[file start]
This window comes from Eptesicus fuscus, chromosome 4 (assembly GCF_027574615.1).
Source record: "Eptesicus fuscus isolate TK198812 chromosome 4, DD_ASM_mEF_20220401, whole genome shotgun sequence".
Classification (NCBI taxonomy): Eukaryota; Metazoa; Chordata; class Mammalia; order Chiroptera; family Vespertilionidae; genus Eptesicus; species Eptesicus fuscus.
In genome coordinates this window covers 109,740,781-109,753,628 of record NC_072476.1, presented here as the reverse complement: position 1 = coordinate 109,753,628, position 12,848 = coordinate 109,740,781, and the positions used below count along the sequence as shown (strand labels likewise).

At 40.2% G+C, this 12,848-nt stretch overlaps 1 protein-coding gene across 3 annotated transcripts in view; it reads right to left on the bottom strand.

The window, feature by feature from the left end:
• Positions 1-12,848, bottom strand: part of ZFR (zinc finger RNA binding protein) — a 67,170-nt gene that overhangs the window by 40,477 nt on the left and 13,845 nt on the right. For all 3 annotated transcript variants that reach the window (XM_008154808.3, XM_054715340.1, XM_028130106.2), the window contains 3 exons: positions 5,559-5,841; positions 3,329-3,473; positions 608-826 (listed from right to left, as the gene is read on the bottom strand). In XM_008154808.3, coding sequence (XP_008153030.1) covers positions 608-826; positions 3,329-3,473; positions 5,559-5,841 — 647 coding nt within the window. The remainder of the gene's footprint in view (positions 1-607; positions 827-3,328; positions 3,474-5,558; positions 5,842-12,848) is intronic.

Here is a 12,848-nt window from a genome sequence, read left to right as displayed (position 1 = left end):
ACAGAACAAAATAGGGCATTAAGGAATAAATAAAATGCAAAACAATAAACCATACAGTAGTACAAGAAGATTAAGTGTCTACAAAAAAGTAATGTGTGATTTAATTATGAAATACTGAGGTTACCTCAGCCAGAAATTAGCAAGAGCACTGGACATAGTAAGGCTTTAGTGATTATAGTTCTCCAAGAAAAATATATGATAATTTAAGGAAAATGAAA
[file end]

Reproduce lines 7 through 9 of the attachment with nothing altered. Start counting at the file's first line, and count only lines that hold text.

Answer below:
• Positions 1-12,848, bottom strand: part of ZFR (zinc finger RNA binding protein) — a 67,170-nt gene that overhangs the window by 40,477 nt on the left and 13,845 nt on the right. For all 3 annotated transcript variants that reach the window (XM_008154808.3, XM_054715340.1, XM_028130106.2), the window contains 3 exons: positions 5,559-5,841; positions 3,329-3,473; positions 608-826 (listed from right to left, as the gene is read on the bottom strand). In XM_008154808.3, coding sequence (XP_008153030.1) covers positions 608-826; positions 3,329-3,473; positions 5,559-5,841 — 647 coding nt within the window. The remainder of the gene's footprint in view (positions 1-607; positions 827-3,328; positions 3,474-5,558; positions 5,842-12,848) is intronic.

Here is a 12,848-nt window from a genome sequence, read left to right as displayed (position 1 = left end):
ACAGAACAAAATAGGGCATTAAGGAATAAATAAAATGCAAAACAATAAACCATACAGTAGTACAAGAAGATTAAGTGTCTACAAAAAAGTAATGTGTGATTTAATTATGAAATACTGAGGTTACCTCAGCCAGAAATTAGCAAGAGCACTGGACATAGTAAGGCTTTAGTGATTATAGTTCTCCAAGAAAAATATATGATAATTTAAGGAAAATGAAA